The heat wave ended with a bang last Friday night as a supercell thunderstorm rumbled across Oneida county. It had all the ingredients and elements necessary to form a tornado and many people saw the low swirling and rotating clouds, but we lucked out. A tornado did not form. It was a close call also because it traveled right over the city of Rhinelander. The good news is that there was more rain in the Northwoods. The bad news is that rain missed the southern part of the area.
Thankfully, the heat has abated, but not before we had a few records. Last week was the first time in a while that we had several locations hit 100 degrees (mainly south of Marathon county). Here in Wausauwe broke a record high on the fourth when the temperature hit 96.
96 was good enough to tie a record on the 5th, but did not quite break a record on the 6th. Still, three days in a row with a high of 96 is remarkable. We also had 5 days in a row when the temperature hit 90, which means…..Tony has won our office forecasting contest, along with Trav of the Big Cheese Morning Show on 107.9. They both predicted 5 days of 90 degree weather during the month of July. We might have more before the month is out but our rules are whoever is closest wins, and since nobody went over 5, they are the winners.
We will have more warm weather for the rest of this year? I addressed this question in an earlier blog entry. People were wondering if a warm March would lead to a hot Summer. So far this has been the case. What about the Fall and early Winter? For that we can turn to the latest ENSO discussion. This is the diagnostic discussion that collates all of the El Nino and La Nina data and gives general guidance for what trends we can expect as we head into the next few months.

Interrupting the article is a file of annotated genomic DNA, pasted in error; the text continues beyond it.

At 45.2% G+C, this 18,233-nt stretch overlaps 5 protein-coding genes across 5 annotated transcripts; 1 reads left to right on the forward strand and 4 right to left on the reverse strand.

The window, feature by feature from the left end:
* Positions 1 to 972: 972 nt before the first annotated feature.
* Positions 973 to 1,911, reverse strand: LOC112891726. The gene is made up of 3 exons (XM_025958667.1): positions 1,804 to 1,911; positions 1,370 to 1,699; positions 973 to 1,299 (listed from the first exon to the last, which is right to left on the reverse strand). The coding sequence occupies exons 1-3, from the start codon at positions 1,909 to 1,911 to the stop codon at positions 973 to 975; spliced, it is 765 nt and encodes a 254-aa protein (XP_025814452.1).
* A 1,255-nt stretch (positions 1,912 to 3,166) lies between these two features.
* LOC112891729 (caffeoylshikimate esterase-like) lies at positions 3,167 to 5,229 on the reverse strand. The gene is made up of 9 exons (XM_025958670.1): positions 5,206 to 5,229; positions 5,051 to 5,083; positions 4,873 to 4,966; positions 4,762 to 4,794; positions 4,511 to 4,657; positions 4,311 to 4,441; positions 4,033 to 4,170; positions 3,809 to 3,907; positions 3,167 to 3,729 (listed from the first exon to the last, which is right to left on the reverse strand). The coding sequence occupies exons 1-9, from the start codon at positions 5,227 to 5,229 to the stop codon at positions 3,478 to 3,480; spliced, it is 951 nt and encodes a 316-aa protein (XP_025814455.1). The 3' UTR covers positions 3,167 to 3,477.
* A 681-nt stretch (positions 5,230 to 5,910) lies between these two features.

The latest set of data indicates an increased chance of at least a weak El Nino forming over the next couple of months and persisting into early Winter. An El Nino has not formed yet but if you click on the figures in the discussion you will notice a lot of the graphs turning orange (which indicates warmer temperatures). The computer models are still a little iffy on when or how strong of an El Nino there might be, but the chances are getting better it will form.
If El Nino would happen to form, it is almost a gaurantee that our warmer than normal temps will continue into the first part of winter (based on the last few El Ninos during the last couple of decades). Warmer than normal temps typically mean not as good of snow conditions as well, however, it only takes one or two big snowstorms to make a “good” Winter. It can’t be as bad as last Winter when we had the snowmobile trails open – barely - for a few days in central Wisconsin and some didn’t open at all. I suppose it could be worse, if the lakes didn’t freeze over. I don’t even want to think about the possibility.
Have a swell Monday! Meteorologist Justin Loew.